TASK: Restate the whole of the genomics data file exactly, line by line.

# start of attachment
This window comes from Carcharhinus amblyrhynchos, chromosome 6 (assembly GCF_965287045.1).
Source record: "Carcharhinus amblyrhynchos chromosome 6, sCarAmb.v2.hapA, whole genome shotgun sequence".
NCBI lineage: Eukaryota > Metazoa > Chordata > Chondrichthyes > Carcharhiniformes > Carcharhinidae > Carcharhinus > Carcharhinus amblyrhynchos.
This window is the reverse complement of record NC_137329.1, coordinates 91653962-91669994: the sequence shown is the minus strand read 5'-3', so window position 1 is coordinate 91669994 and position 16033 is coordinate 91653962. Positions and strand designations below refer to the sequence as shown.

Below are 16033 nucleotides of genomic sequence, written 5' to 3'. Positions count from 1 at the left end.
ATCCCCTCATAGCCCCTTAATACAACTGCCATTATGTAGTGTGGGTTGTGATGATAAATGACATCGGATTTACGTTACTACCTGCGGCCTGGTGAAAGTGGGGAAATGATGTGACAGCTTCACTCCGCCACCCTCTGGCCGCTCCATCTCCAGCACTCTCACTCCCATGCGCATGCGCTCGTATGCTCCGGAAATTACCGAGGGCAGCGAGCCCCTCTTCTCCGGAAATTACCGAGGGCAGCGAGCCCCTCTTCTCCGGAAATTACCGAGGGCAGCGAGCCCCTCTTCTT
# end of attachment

This window comes from Carcharhinus amblyrhynchos, chromosome 6 (assembly GCF_965287045.1).
Source record: "Carcharhinus amblyrhynchos chromosome 6, sCarAmb.v2.hapA, whole genome shotgun sequence".
NCBI lineage: Eukaryota > Metazoa > Chordata > Chondrichthyes > Carcharhiniformes > Carcharhinidae > Carcharhinus > Carcharhinus amblyrhynchos.
This window is the reverse complement of record NC_137329.1, coordinates 91653962-91669994: the sequence shown is the minus strand read 5'-3', so window position 1 is coordinate 91669994 and position 16033 is coordinate 91653962. Positions and strand designations below refer to the sequence as shown.

Below are 16033 nucleotides of genomic sequence, written 5' to 3'. Positions count from 1 at the left end.
ATCCCCTCATAGCCCCTTAATACAACTGCCATTATGTAGTGTGGGTTGTGATGATAAATGACATCGGATTTACGTTACTACCTGCGGCCTGGTGAAAGTGGGGAAATGATGTGACAGCTTCACTCCGCCACCCTCTGGCCGCTCCATCTCCAGCACTCTCACTCCCATGCGCATGCGCTCGTATGCTCCGGAAATTACCGAGGGCAGCGAGCCCCTCTTCTCCGGAAATTACCGAGGGCAGCGAGCCCCTCTTCTCCGGAAATTACCGAGGGCAGCGAGCCCCTCTTCTT